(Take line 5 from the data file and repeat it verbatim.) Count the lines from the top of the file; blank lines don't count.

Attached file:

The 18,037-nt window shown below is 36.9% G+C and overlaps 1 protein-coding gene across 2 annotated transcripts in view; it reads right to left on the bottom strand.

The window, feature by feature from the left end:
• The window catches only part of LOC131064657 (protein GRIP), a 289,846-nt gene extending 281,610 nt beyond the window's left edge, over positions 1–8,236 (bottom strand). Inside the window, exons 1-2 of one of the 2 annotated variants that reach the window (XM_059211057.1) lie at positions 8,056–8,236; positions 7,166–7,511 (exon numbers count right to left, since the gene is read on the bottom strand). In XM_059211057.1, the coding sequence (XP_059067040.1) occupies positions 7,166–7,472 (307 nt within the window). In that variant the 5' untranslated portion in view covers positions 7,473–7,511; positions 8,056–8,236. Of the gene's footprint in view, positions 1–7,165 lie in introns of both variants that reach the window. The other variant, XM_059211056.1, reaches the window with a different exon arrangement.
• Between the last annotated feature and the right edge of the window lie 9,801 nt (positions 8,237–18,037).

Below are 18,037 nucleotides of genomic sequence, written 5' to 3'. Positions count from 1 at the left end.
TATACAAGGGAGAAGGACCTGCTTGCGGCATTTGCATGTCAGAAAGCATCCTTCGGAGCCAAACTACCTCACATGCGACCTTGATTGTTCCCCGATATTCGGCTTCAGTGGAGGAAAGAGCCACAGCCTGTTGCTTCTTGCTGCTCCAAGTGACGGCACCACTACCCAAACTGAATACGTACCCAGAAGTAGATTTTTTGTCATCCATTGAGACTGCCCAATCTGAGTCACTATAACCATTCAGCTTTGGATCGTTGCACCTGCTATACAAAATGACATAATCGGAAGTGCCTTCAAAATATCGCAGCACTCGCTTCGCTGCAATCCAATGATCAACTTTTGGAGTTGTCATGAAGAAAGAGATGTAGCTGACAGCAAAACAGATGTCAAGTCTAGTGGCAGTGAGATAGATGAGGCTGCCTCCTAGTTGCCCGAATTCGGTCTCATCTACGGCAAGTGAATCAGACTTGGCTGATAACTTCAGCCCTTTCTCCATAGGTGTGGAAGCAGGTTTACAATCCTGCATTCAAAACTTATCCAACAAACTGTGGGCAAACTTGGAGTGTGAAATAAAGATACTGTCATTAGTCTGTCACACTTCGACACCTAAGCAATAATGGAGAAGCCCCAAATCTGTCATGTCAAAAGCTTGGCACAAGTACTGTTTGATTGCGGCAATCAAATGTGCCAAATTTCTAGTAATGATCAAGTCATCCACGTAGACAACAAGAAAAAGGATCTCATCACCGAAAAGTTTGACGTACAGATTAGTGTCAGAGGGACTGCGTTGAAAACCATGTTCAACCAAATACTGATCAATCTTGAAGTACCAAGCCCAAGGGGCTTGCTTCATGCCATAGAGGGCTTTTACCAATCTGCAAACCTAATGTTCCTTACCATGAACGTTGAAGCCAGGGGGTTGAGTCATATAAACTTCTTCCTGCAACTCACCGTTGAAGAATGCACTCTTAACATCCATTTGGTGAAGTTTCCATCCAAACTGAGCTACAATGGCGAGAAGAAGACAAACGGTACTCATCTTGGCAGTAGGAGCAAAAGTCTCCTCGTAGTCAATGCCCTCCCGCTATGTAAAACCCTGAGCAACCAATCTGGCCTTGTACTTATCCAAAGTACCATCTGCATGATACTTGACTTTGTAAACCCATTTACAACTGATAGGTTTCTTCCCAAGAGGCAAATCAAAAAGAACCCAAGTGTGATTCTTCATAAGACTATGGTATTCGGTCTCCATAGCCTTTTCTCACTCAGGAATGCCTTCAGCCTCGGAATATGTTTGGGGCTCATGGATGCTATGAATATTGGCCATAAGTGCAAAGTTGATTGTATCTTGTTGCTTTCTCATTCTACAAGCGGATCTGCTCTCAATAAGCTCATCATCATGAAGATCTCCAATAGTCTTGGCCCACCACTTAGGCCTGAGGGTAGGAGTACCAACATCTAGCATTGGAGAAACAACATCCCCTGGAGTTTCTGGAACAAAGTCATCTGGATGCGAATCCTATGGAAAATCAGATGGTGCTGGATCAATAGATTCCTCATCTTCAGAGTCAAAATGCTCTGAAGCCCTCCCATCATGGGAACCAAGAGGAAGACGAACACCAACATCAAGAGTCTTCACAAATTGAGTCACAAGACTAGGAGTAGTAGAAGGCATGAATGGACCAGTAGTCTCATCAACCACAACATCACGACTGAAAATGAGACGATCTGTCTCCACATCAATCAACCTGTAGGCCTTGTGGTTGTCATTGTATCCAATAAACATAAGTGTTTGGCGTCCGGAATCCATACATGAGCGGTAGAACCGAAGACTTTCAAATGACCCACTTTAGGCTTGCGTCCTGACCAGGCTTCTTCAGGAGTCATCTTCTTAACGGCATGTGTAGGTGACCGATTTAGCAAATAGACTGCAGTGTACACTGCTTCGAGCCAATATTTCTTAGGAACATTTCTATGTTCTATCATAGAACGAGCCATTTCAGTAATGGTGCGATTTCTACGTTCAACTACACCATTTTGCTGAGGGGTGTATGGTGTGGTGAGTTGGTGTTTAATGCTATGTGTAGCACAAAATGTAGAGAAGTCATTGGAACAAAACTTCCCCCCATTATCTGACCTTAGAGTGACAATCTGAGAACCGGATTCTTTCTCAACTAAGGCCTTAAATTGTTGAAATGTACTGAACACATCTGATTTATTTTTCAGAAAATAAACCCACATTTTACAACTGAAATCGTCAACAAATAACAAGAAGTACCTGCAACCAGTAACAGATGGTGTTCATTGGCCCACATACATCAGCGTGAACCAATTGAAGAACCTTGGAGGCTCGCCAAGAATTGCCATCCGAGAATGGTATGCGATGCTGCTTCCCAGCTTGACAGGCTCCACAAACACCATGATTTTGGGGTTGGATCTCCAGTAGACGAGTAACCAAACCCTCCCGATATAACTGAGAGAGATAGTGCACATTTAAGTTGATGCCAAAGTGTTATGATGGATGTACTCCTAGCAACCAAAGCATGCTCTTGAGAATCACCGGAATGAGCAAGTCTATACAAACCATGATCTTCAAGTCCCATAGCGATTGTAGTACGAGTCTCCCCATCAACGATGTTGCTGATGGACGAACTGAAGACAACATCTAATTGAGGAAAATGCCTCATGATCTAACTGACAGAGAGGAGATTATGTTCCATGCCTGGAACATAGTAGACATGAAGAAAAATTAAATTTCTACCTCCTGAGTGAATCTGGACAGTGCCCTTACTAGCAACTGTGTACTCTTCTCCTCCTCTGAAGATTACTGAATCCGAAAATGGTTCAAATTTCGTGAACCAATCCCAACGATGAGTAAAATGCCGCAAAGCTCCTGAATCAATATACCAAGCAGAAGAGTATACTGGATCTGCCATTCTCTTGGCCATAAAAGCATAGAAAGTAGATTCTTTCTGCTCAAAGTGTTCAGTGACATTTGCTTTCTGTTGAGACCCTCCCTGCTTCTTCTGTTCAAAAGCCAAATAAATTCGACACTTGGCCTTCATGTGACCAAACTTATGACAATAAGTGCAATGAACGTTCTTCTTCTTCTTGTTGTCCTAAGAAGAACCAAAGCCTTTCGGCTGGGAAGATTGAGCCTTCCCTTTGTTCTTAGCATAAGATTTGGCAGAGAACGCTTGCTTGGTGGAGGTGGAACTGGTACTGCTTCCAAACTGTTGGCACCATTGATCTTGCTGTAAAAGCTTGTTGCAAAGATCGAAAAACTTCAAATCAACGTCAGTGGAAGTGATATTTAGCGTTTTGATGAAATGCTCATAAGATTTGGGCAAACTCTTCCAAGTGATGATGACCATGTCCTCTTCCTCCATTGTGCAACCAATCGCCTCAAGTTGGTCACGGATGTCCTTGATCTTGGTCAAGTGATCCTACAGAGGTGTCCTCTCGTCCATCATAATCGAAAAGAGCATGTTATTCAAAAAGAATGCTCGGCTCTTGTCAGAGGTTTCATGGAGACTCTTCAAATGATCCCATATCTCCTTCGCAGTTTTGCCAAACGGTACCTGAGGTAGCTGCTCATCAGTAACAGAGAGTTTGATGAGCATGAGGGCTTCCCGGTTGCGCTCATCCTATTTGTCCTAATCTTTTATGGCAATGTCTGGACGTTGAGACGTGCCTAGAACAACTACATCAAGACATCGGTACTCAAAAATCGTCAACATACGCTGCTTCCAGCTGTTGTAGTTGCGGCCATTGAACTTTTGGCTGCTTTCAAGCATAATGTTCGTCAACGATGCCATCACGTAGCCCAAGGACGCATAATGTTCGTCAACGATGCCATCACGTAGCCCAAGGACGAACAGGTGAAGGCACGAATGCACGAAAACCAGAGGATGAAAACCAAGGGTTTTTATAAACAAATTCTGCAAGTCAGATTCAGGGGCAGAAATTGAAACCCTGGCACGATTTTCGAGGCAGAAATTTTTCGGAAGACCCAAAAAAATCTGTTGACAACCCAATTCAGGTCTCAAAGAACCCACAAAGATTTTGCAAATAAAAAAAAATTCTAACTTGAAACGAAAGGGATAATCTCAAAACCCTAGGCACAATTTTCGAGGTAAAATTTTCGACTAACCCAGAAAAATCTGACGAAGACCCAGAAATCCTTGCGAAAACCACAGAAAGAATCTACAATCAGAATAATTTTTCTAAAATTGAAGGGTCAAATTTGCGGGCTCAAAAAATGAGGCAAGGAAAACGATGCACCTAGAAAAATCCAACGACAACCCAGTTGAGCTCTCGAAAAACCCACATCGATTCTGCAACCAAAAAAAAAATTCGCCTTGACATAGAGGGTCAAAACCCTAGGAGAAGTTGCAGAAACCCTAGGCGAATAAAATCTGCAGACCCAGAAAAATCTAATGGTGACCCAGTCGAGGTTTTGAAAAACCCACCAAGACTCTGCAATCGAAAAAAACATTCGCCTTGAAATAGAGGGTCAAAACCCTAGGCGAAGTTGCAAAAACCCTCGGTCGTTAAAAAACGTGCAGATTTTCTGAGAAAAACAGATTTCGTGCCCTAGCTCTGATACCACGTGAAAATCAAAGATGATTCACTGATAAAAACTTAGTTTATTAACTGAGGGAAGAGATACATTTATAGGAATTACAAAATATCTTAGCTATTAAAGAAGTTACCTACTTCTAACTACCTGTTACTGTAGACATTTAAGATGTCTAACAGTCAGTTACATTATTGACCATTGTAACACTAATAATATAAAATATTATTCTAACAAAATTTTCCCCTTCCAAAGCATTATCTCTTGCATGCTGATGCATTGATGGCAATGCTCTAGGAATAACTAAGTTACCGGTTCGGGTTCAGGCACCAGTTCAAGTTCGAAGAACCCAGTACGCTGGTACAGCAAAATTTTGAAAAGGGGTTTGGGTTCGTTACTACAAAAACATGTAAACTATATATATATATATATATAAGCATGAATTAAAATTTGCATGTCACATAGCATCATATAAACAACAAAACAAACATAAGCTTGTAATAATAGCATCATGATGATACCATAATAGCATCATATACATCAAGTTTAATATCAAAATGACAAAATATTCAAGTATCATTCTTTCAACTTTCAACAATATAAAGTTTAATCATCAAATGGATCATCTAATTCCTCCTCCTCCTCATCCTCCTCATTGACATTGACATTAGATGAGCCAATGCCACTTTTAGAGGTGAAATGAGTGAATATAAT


Below are 18,037 nucleotides of genomic sequence, written 5' to 3'. Positions count from 1 at the left end.